8 on that and I'm not sure how far we got. It is my intention to personally
9 examine this witness in order to ease Mr. Vasic back into this trial. By
10 all means, it would be exceptionally important for the Mrksic Defence if
11 we could start on Monday, provided the witness is able to appear earlier,
12 which we don't know, because we would start with Mr. Vasic, and then there
13 would be a brief opening statement by the lead counsel, as is normally
14 done. If that should not be possible, I will do my best to start before
15 Monday, provided we have the witness in The Hague, and even should I not
16 be able to see the witness beforehand and talk to him, although I still
17 hope and believe that this would be possible.
18 JUDGE PARKER: Thank you for that, Mr. Domazet, and we support you
19 in your efforts. We did send a message to you, I believe, that should
20 there be a problem with the witness you intend to be your first, that you
21 have your next witness available. That has been arranged, has it?
22 MR. DOMAZET: [Interpretation] Indeed, Your Honour, I received that
23 message, and I duly responded that we would be doing our best.
24 It is, however, exceptionally difficult. We are facing a great
25 deal of difficulty organising our witnesses, and as we speak Mr. Vasic is
1 working on this. There are problems involving their passports, their
2 visas, their arrival. I think it is impossible to expect that any of the
3 witnesses -- of the four witnesses, foreseen for the following week, will
4 be here this week.
5 If P-019, the first witness on our list, who is a protected
6 witness, is unable to make it this week, then it is not very likely that
7 any other witnesses would be appearing. I am truly sorry, but this seems
8 to be the situation.
9 JUDGE PARKER: Mr. Domazet, we don't find that very satisfactory.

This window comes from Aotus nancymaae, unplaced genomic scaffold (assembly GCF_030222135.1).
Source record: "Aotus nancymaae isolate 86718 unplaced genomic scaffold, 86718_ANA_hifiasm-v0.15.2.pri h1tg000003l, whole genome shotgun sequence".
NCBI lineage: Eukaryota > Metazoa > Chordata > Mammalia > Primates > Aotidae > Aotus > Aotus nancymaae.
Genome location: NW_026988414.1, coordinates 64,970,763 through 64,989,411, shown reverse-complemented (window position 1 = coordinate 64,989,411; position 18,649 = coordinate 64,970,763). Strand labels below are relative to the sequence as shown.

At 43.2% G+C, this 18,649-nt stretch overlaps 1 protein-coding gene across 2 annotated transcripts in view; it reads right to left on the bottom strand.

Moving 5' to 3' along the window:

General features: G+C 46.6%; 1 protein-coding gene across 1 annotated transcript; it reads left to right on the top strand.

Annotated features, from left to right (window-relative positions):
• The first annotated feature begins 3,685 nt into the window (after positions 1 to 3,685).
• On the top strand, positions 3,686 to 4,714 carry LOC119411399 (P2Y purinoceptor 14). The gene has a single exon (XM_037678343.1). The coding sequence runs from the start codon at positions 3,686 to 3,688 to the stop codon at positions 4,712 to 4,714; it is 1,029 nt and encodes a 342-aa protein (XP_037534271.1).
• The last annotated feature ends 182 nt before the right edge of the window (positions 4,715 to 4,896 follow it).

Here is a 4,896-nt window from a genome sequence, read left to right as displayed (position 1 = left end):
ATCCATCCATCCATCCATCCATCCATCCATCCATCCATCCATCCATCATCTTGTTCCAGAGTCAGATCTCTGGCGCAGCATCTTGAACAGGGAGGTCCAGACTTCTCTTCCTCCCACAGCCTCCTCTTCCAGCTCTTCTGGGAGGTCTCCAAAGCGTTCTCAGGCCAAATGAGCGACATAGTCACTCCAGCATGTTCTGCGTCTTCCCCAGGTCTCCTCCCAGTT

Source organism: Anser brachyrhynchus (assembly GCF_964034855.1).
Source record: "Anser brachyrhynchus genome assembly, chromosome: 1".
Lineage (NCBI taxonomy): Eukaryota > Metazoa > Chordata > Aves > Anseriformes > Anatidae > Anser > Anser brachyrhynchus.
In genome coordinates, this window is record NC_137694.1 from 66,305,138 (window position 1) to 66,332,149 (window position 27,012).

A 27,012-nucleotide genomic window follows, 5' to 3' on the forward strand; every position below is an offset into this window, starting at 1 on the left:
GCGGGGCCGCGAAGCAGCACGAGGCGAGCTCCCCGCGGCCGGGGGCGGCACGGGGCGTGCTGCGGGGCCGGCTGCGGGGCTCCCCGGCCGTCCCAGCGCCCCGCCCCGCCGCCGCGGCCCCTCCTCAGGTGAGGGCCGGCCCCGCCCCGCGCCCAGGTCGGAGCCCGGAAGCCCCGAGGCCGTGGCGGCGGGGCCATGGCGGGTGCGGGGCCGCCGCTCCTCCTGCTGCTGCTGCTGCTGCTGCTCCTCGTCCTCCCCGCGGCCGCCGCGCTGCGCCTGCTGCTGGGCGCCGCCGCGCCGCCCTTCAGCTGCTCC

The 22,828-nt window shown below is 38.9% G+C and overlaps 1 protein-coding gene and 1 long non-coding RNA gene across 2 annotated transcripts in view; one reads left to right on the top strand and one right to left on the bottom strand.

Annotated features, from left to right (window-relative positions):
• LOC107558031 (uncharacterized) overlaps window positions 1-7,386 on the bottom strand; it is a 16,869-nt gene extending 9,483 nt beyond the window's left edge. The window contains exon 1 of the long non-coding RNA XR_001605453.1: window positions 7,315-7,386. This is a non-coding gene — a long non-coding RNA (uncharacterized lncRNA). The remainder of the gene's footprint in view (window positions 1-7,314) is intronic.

10 We do expect that there will be a witness to give evidence on Wednesday.
11 Do I make that clear? Very well. We appear then --
12 Mr. Moore.
13 MR. MOORE: Your Honour, may I -- you did ask whether there were
14 any matters to clarify.
15 JUDGE PARKER: Yes.
16 MR. MOORE: To try and lighten the court atmosphere a little, can
17 I just deal with my learned friend Mr. Lukic's ability to dust table-tops
18 and Hoover carpets because his housekeeping is not quite as we would hope.
19 If Your Honour looks at the list, you will see that the defendant
20 Mr. Sljivancanin has managed a summary, I think, of 18 lines, which, given
21 the time estimate of between 15 and 20, is one line per hour. We would
22 ask and I think we have indicated that we would wish to have, please, a
23 proper and appropriate summary indicating facts from that particular
25 JUDGE PARKER: Please discuss that with Mr. Lukic. I think at the
1 moment his good housekeeping seal of approval stands very much higher than
2 was possible at this stage of the Prosecution case, Mr. Moore, so --
3 MR. MOORE: We shall see.
4 JUDGE PARKER: -- tread carefully.
5 MR. MOORE: Can we deal with one or two other matters?
6 Your Honour has dealt with whether in actual fact we are going to
7 have a witness this week.
8 Secondly, in relation to the application to interview or speak to
9 a witness, a Defence witness, we rely clearly on the authorities that Your
10 Honours add, namely paragraph 15, that there is no property in evidence.
11 And then the fourth and final point, Your Honour did say that
12 documents that were to be used by witnesses, that that should be 24 hours
13 in advance. We would seek that that be 48 hours in advance.
14 JUDGE PARKER: I'm sorry. I hope I mentioned that was for the
15 e-court for --
16 MR. MOORE: I'm --
17 JUDGE PARKER: For opposing counsel it was 48 hours.
18 MR. MOORE: Yes.
19 JUDGE PARKER: Yes.
20 MR. MOORE: Thank you very much.
21 JUDGE PARKER: I should have said more. Yes.
22 MR. MOORE: So it is 48 hours for notice in relation to the
23 documentation; 24 hours for e-court.
24 JUDGE PARKER: That's the least time that e-court needs. They
25 would appreciate 48 hours.
1 MR. MOORE: Yes. Thank you very much.
2 JUDGE PARKER: Mr. Lukic.
3 MR. LUKIC: [Interpretation] I think this is a good time for me to
4 raise another housekeeping matter, but I believe this should be done in
5 private session. It's not in reference to what Mr. Moore has just been
6 saying, but it's certainly something that I wish to advise the Chamber of.
7 JUDGE PARKER: Private.
8 [Private session]
13 [Open session]
14 THE REGISTRAR: We are in open session, Your Honours.
15 JUDGE PARKER: Thank you.
16 May we thank counsel for their attendance, and we need now to
17 adjourn until Wednesday at 2.15. We are in another court-room, I believe
18 the small one.
19 We adjourn now.
20 --- Whereupon the Pre-Defence Conference
21 adjourned at 3.49 p.m.